Thanks for that link, Doyle33 (are there really 33 Doyles on AWWW?), and welcome to the forum. That's a cool thread. There was extensive discussion about the "SAVE" icon used by various apps, and it got me thinking about what could be better or more recognizable than the standard "floppy disc" icon.
The "floppy disc" icon is obviously meaningless to many these days. I didn't like that "arrow pointing to an envelope" icon, and the "USB thumb drive" icon will also be obsolete at some point in the future. So what is the universal and timeless icon for "SAVE" ???
I think we have to recognize that pretty much any word can evolve to be a skeuomorph as technology and society changes. That said, I would suggest using a more timeless icon for "SAVE." Perhaps an icon of a safe, piggy bank, or maybe even a lifesaver?
The "floppy disk" icon is not meaningless--it means SAVE. Just because the pictograph of a Snake no more refers to a snake but is now the letter 'S', it is not meaningless--it has taken on a meaning beyond its literal picture. It is much the same for the floppy disk icon althought the icon is much younger.
How timeless is a safe or a piggy bank if the 23rd century has no money (ala Star Trek)?
EmmettRedd said: How timeless is a safe or a piggy bank if the 23rd century has no money (ala Star Trek)?
An excellent point about the safe and piggy bank. But I think those icons are both "safe" for awhile. At least until we develop the limitless source of energy that made the moneyless society possible in Star Trek. I still think the lifesaver will be around whatever happens. Wait … no … I guess they could be replaced with anti-gravity belts. Not trying to be sarcastic. We are talking about the far future.
Regarding your assertion: floppy disc icons are not meaningless …
Sure, it has "meaning" in the sense that people who use computers have learned what it means, whether or not they've ever seen a real floppy disc. Perhaps my statement was too strong, but I was talking about the floppy disc as a skeuomorph, and why it's a skeuomorph (which few would debate). In the sense of your argument, all skeuomorphs (as words) have meaning. With that I would not disagree.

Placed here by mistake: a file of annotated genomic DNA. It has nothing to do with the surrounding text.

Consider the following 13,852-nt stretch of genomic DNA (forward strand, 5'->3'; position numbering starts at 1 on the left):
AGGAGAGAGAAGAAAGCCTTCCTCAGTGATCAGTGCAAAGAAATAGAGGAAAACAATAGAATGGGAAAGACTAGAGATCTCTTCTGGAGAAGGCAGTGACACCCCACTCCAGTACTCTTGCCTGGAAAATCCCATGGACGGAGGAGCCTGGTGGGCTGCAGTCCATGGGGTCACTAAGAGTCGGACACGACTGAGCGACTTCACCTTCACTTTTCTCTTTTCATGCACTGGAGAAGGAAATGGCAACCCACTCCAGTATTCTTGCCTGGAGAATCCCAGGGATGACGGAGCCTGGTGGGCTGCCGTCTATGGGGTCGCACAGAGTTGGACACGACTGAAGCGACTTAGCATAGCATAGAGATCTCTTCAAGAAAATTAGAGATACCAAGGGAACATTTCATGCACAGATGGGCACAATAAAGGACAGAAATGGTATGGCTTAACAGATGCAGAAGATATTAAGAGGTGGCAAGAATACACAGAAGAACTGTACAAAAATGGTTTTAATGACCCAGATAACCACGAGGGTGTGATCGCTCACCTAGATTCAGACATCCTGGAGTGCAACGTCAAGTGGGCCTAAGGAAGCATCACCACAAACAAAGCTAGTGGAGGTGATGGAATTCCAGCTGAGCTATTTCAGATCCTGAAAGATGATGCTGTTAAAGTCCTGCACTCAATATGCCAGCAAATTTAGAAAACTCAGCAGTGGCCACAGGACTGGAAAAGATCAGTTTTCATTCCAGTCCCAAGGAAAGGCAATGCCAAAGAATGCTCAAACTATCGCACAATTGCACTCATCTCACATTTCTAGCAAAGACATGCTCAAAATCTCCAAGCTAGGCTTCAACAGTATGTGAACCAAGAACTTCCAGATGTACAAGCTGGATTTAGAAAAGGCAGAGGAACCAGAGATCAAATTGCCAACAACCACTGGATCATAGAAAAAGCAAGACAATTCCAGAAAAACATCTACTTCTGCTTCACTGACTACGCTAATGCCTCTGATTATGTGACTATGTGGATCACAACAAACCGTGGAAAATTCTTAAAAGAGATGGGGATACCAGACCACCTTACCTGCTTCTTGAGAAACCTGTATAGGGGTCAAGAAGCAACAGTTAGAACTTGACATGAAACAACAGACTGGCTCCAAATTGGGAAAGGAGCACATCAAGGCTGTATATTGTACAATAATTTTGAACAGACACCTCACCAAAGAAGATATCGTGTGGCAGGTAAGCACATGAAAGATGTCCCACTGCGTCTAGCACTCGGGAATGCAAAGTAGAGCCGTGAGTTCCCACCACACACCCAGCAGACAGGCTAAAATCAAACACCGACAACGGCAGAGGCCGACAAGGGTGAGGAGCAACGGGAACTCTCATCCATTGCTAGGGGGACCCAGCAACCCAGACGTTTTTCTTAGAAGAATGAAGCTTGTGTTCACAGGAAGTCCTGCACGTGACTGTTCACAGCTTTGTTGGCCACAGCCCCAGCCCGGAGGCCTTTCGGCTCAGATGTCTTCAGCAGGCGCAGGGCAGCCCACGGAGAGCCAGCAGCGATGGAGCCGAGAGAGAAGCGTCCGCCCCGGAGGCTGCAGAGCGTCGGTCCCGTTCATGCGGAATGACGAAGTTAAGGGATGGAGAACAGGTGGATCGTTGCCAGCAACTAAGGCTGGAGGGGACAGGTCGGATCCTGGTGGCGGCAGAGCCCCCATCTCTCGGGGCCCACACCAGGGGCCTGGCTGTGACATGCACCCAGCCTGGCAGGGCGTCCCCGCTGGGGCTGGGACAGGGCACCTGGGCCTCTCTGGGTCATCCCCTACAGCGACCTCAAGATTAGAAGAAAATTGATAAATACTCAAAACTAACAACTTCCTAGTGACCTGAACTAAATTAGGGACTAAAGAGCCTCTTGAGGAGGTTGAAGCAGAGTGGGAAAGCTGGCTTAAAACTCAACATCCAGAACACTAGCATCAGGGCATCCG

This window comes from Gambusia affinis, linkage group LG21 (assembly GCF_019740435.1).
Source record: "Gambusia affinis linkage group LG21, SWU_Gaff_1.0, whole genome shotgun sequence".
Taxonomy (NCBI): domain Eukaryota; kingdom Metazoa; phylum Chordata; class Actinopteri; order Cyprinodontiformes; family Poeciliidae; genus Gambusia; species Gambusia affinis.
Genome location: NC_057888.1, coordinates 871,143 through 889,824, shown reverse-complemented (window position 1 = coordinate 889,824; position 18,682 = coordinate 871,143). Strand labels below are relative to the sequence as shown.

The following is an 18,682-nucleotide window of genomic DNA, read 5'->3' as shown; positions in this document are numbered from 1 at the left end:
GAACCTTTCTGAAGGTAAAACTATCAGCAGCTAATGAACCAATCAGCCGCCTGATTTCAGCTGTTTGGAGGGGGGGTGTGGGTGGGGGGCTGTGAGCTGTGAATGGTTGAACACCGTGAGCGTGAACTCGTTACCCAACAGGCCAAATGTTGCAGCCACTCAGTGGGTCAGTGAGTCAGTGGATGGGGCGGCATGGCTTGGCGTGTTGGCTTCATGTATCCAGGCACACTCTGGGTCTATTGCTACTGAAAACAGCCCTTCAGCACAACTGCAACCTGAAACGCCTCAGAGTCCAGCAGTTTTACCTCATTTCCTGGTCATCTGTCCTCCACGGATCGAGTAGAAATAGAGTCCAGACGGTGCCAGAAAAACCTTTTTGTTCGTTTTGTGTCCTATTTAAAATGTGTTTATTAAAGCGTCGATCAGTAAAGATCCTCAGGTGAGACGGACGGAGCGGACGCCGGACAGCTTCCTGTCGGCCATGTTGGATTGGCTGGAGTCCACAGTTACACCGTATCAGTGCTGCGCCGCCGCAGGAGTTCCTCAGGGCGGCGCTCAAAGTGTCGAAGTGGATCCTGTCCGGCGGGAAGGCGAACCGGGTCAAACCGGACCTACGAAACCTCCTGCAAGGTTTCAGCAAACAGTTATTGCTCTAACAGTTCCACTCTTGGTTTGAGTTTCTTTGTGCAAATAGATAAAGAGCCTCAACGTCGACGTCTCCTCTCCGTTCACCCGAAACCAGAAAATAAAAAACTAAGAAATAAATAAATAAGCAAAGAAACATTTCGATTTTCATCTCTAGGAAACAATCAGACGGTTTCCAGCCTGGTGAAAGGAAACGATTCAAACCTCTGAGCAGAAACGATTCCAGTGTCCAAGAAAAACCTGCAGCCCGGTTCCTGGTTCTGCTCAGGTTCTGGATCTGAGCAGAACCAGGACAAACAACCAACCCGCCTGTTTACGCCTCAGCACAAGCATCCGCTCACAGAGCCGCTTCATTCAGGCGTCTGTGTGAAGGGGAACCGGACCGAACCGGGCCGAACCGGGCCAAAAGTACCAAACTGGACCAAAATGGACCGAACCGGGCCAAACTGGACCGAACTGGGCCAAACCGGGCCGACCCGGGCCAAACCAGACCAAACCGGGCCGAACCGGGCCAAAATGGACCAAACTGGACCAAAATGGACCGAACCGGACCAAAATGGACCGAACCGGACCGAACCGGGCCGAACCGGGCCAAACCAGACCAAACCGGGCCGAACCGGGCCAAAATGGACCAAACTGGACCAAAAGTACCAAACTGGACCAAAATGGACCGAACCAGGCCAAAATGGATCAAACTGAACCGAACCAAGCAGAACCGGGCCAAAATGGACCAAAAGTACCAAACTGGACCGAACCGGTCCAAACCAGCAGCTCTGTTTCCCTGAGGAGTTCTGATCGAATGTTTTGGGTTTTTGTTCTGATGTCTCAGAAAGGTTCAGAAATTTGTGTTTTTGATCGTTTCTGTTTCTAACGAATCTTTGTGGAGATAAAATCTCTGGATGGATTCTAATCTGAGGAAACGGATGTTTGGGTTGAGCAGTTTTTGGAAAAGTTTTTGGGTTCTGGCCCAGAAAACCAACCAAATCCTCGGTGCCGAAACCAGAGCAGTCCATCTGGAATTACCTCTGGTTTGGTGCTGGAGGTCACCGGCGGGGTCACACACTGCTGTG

Heimhenge said : Sure, it has "meaning" in the sense that people who use computers have learned what it means, whether or not they've ever seen a real floppy disc.
I guess that is my point--we have learned. And, it has adopted its abstract (not literal) meaning. Since it is (almost) universally understood in the community that uses it, I think it is a waste of time and energy to search for something else with a literal meaning that needs to gain the abstract meaning.
I know that it is jarring that, in the case of the floppy disk icon, the transition from physical object to picture/icon to full abstract meaning has taken place in three decades or less. The jarring may be especially acute since other transitions (like snake to S) probably took centuries or millennia. However, I don't think the suddenness of the transition is justification for trying to find another icon which better retains/illustrates the literal meaning.
--My two cents.-- With the Treasury wanting to quit producing the penny, how long before that phrase becomes a skeuomorph?
PS "full abstract meaning" may be a little strong since letting the mouse pointer hover over the icon usually gives a phrase as to what the icon means.